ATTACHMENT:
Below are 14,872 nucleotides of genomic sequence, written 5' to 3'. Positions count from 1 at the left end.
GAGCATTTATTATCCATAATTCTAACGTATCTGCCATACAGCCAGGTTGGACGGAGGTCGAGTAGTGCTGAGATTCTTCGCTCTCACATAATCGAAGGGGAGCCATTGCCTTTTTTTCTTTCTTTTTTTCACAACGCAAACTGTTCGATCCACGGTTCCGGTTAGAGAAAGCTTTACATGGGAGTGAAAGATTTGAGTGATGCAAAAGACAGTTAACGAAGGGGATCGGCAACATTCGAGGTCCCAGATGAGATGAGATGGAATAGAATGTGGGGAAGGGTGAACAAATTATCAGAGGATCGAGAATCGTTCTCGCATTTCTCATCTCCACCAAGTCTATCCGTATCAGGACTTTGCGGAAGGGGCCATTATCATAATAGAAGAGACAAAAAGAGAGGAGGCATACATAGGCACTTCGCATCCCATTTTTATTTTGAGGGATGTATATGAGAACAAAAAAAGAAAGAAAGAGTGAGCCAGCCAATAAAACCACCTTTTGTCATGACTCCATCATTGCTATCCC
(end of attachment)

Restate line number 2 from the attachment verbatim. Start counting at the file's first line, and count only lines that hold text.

GAGCATTTATTATCCATAATTCTAACGTATCTGCCATACAGCCAGGTTGGACGGAGGTCGAGTAGTGCTGAGATTCTTCGCTCTCACATAATCGAAGGGGAGCCATTGCCTTTTTTTCTTTCTTTTTTTCACAACGCAAACTGTTCGATCCACGGTTCCGGTTAGAGAAAGCTTTACATGGGAGTGAAAGATTTGAGTGATGCAAAAGACAGTTAACGAAGGGGATCGGCAACATTCGAGGTCCCAGATGAGATGAGATGGAATAGAATGTGGGGAAGGGTGAACAAATTATCAGAGGATCGAGAATCGTTCTCGCATTTCTCATCTCCACCAAGTCTATCCGTATCAGGACTTTGCGGAAGGGGCCATTATCATAATAGAAGAGACAAAAAGAGAGGAGGCATACATAGGCACTTCGCATCCCATTTTTATTTTGAGGGATGTATATGAGAACAAAAAAAGAAAGAAAGAGTGAGCCAGCCAATAAAACCACCTTTTGTCATGACTCCATCATTGCTATCCC